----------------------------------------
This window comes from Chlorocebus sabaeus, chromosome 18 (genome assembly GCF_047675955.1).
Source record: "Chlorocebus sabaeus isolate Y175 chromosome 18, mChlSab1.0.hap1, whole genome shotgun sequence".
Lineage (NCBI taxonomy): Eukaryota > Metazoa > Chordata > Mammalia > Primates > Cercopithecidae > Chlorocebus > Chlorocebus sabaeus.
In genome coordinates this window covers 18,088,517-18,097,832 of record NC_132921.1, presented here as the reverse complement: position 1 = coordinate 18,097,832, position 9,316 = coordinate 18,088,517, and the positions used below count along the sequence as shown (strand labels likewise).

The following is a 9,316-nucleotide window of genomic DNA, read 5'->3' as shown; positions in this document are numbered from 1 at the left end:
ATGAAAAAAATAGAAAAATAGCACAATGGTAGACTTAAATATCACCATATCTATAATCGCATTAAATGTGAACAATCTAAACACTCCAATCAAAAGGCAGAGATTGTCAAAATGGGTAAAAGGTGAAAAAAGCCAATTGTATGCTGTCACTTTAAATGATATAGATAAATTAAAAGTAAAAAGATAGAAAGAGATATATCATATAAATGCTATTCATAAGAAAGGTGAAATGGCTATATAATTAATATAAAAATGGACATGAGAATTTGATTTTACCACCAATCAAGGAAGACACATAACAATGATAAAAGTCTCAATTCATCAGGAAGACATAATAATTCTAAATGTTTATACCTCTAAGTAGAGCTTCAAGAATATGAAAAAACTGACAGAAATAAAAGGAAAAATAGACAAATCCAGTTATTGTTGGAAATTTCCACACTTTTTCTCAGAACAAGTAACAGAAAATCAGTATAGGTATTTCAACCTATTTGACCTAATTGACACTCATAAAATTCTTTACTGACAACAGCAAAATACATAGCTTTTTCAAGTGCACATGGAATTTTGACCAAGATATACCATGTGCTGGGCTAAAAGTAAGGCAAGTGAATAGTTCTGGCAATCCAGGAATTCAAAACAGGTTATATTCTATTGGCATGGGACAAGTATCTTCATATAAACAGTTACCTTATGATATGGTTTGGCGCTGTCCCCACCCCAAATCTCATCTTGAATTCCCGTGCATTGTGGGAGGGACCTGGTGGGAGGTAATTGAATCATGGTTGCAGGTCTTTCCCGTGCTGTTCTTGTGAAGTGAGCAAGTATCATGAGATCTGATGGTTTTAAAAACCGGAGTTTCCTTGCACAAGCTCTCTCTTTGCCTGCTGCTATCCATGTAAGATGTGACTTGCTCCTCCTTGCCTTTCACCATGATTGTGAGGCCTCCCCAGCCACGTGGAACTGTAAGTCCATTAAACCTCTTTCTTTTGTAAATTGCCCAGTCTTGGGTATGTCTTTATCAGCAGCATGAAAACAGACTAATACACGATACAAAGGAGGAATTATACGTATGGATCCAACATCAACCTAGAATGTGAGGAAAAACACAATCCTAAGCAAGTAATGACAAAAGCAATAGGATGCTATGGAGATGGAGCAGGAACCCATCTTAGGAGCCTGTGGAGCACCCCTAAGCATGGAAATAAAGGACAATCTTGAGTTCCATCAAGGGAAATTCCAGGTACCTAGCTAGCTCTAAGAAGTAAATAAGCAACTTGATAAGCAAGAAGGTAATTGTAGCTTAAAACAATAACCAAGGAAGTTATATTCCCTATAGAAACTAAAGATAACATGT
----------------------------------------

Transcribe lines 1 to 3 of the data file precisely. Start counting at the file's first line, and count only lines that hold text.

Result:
This window comes from Chlorocebus sabaeus, chromosome 18 (genome assembly GCF_047675955.1).
Source record: "Chlorocebus sabaeus isolate Y175 chromosome 18, mChlSab1.0.hap1, whole genome shotgun sequence".
Lineage (NCBI taxonomy): Eukaryota > Metazoa > Chordata > Mammalia > Primates > Cercopithecidae > Chlorocebus > Chlorocebus sabaeus.